The Devil You Say“There’s a serious factor of curiosity and concern when the jury first sees him,” argued James G. Reardon Jr. in Hampden Superior Court in Springfield, Mass. His client, who was to be tried for murder, has numerous facial tattoos, including “666” on his forehead, as well as implants that make him look like he has horns. That, he argued, could make the jury prejudiced against him, thus denying him a fair trial. Caius Veiovis, 34, is the last of three men to be tried in the kidnap, torture, murder, and dismemberment of three men; the other two have been convicted. Reardon told the judge he had heard “urban legends” regarding what “666” means, but didn’t understand the significance of the symbology. Berkshire County District Attorney David F. Capeless said he had no intention of making an issue of the tattoos or try to “connect them to the charges” — but he did intend to introduce into evidence the “surgical illustrations” posted on Veiovis’s apartment wall. Judge C. Jeffrey Kinder was apparently not impressed with the objections to the look Veiovis chose for himself: he allowed the trial to begin as scheduled. (RC/Berkshire Eagle) ...Too bad there’s not some sort of ubiquitous network of interlinked computers where a professional could research cultural symbologies.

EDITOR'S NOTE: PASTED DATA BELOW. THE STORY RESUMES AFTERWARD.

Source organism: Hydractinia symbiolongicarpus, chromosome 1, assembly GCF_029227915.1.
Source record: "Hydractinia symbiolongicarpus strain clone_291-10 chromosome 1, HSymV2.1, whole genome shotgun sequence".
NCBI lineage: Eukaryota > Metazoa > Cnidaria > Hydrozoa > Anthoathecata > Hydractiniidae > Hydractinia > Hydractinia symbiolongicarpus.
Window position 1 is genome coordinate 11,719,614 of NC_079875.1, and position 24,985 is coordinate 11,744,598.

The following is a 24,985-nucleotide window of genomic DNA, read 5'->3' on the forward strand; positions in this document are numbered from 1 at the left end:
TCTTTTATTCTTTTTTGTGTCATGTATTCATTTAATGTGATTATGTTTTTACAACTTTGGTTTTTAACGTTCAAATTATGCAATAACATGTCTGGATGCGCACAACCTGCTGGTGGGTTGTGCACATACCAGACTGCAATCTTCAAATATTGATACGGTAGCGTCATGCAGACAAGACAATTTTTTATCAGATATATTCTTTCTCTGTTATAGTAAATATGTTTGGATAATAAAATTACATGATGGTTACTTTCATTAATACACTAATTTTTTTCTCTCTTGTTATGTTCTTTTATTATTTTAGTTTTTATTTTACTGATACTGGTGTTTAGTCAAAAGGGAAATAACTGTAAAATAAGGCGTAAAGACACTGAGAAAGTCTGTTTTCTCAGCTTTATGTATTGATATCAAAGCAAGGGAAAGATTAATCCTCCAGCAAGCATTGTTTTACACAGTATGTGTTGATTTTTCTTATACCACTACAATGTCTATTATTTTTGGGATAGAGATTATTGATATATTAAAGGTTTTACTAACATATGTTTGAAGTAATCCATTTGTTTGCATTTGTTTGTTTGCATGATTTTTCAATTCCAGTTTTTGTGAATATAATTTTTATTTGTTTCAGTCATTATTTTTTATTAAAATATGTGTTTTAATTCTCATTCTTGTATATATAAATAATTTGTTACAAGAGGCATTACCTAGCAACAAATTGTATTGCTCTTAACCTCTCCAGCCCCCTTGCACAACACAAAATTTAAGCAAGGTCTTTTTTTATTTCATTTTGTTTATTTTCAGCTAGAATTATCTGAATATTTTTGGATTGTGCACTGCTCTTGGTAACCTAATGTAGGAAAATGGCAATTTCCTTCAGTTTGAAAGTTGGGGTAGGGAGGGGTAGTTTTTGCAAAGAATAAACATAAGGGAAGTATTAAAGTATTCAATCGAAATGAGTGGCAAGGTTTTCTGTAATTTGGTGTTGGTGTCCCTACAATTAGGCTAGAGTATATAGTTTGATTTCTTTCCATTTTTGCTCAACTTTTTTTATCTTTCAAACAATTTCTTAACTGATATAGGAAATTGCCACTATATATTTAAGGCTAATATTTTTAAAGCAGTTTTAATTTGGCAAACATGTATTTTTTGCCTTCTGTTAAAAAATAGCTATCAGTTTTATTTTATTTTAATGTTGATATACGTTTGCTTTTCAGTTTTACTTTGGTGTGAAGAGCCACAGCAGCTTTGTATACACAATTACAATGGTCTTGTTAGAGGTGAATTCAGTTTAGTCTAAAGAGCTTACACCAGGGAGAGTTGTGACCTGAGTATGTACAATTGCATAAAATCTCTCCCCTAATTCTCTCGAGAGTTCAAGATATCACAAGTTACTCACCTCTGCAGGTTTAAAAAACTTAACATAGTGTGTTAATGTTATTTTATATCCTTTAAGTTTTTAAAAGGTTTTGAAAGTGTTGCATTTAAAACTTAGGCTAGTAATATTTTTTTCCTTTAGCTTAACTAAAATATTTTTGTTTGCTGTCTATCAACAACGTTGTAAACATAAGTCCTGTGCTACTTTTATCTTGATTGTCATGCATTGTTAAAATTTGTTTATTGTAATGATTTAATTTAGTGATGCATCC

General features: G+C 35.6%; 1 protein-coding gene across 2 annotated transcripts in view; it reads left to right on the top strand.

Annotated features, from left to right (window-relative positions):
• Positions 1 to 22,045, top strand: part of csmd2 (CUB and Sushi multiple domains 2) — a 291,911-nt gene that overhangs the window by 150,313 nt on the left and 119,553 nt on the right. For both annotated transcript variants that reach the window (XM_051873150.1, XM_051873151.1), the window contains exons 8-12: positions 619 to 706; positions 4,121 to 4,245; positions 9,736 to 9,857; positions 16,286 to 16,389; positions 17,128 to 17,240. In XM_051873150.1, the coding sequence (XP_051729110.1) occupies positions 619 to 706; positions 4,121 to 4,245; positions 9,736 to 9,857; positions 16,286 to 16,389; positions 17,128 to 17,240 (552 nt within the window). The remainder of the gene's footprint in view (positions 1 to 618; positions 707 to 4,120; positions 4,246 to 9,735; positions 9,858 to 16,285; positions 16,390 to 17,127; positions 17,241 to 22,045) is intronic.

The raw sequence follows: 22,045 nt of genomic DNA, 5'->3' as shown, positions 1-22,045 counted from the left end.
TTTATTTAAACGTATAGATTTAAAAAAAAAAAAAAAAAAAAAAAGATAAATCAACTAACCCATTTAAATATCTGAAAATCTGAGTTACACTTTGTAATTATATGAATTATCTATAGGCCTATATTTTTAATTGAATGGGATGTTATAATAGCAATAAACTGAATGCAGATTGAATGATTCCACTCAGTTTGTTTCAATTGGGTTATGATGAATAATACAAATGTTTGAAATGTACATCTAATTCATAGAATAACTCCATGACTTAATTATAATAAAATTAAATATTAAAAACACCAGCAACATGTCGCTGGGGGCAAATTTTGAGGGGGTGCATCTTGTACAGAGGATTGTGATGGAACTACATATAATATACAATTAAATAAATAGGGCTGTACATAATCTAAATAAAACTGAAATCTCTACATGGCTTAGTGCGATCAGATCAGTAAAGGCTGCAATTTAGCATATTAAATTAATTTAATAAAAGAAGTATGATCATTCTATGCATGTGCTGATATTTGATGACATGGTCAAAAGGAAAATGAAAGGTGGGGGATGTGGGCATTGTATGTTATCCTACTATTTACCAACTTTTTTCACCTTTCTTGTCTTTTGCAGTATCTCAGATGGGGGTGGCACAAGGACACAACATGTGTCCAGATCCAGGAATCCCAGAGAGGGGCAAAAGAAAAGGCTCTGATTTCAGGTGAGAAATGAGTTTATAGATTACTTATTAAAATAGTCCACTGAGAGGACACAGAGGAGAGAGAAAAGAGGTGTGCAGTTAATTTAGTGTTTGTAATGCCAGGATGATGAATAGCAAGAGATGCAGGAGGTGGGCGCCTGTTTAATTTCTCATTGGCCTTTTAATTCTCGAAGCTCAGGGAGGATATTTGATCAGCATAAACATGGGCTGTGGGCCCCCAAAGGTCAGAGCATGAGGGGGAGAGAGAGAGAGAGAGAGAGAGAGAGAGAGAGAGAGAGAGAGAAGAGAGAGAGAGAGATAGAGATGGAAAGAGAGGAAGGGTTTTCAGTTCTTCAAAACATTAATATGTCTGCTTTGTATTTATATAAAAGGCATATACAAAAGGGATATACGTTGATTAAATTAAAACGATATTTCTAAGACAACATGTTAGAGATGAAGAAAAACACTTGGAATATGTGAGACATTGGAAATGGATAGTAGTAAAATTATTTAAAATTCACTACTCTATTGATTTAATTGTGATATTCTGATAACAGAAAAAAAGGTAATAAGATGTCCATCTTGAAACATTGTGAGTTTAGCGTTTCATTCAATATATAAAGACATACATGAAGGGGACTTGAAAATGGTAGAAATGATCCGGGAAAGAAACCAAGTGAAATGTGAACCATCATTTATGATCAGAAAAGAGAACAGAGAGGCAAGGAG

This story is in True’s book collections, in Volume 21.
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